But little ink has been spilled on the AKP government’s direct outreach to and influence over emerging political parties in Europe.

Norell pointed to the Netherlands, where in 2015 two Turkish-born former members of parliament founded the pro-Muslim, pro-immigrant Denk party, which went on to win three seats in the election two years later. The party leaders refrain from criticising Erdoğan or Turkish policies and are said to be closely linked to the AKP.

Erdoğan highlighted this policy on Albania TV in 2017, arguing that there is nothing wrong with Turkey supporting European parties and groups that share the AKP’s vision. Prominent among those is the Muslim Brotherhood, an Islamist movement founded in Egypt nearly a century ago that aims to unite Sunni Muslims and advocates for a state under Islamic law.

The Brotherhood, whose members in past decades included the leaders of al-Qaeda and the Islamic State, has political affiliates across much of the Arab world and has in recent decades put down roots across Europe through a variety of Muslim organisations mainly linked to religious education.

Norell said that Brotherhood-linked groups had proliferated in Sweden, abetted by political parties looking for Muslim votes and by the government. “In western Europe, it’s fairly easy to get public money for all sorts of civil society initiatives,” he said. “If you learn how the system works it can be very beneficial.”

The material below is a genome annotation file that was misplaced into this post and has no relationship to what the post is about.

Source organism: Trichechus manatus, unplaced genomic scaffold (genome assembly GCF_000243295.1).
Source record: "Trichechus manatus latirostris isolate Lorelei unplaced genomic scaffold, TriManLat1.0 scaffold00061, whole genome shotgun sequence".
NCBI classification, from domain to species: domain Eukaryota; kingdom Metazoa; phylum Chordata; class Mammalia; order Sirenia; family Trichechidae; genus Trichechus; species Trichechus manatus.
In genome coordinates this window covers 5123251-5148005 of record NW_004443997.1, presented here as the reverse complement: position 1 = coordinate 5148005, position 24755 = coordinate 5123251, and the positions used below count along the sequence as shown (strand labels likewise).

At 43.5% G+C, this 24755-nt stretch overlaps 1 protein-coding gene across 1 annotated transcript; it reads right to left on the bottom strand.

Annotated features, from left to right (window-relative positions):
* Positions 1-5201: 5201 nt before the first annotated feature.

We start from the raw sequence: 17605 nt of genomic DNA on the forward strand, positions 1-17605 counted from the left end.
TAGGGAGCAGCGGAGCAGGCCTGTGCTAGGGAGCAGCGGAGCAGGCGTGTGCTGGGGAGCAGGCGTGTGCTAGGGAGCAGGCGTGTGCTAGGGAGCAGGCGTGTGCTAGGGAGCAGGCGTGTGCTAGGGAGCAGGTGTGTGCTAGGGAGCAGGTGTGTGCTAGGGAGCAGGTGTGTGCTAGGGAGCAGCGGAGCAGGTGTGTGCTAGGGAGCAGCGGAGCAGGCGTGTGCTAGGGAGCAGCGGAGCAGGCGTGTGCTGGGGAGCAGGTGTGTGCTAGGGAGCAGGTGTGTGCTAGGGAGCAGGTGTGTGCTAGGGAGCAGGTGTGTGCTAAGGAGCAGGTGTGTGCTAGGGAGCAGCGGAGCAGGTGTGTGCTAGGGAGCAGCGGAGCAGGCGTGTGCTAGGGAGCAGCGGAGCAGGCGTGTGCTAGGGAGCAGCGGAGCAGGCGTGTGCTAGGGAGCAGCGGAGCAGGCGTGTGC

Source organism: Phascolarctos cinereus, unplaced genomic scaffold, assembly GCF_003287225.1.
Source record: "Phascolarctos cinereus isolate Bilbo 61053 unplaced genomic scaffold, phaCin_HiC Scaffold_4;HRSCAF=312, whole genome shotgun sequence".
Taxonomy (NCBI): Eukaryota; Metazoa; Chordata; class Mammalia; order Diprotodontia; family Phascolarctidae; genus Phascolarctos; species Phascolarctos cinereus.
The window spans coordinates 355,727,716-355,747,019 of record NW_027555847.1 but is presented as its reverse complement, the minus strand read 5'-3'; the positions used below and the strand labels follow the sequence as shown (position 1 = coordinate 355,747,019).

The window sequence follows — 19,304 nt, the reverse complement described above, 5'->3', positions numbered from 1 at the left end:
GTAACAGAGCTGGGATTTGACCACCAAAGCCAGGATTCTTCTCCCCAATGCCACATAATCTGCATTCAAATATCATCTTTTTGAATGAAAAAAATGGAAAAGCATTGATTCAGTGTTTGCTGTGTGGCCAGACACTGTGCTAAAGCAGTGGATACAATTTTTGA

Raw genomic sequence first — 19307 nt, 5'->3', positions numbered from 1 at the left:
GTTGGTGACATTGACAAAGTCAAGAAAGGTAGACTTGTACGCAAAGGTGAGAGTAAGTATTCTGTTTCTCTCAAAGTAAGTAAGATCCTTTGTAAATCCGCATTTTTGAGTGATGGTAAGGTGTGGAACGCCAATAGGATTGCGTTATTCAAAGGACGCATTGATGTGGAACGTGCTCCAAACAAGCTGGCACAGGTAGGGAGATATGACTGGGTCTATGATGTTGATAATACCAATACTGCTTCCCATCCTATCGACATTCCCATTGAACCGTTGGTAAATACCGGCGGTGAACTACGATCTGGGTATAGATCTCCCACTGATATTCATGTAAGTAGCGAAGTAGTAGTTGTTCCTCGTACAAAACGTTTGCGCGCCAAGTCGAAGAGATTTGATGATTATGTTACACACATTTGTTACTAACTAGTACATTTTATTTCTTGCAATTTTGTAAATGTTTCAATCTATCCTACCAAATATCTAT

In an article last month, Swedish journalist Johan Westerholm, author of “Islamism in Sweden”, said the Muslim Brotherhood’s network had begun collaborating with the Swedish Armed Forces' civil organisations.

The Muslim Brotherhood and affiliated groups have, according to Norell, emerged as the go-to voice of the Muslim community in Sweden and much of Europe. Many of these groups are linked to the AKP, which has boosted its support of the Brotherhood since the 2013 ouster of Egyptian President Mohamed Morsi.

Lorenzo Vidino, director of the Program on Extremism at George Washington University and a leading scholar on the Muslim Brotherhood in the West, argues that Turkey is today the Brotherhood’s leading backer in Europe, partially through Milli Görüs, a Turkish Islamist movement that was inspired by the Brotherhood and birthed the AKP.  

One reason for the persistent presence in Europe of groups linked to the Brotherhood or the AKP is that any investigation into these organisations’ Islamist connections carries a political danger. “You always run the risk of being accused of being an Islamophobe,” said Norell.

A trickle of successful investigations has begun to alter the landscape. Mehmet Kaplan was Sweden’s Minister of Housing and Urban Development on April 16, 2016, when local media published photos of him dining with the Swedish head of the Grey Wolves.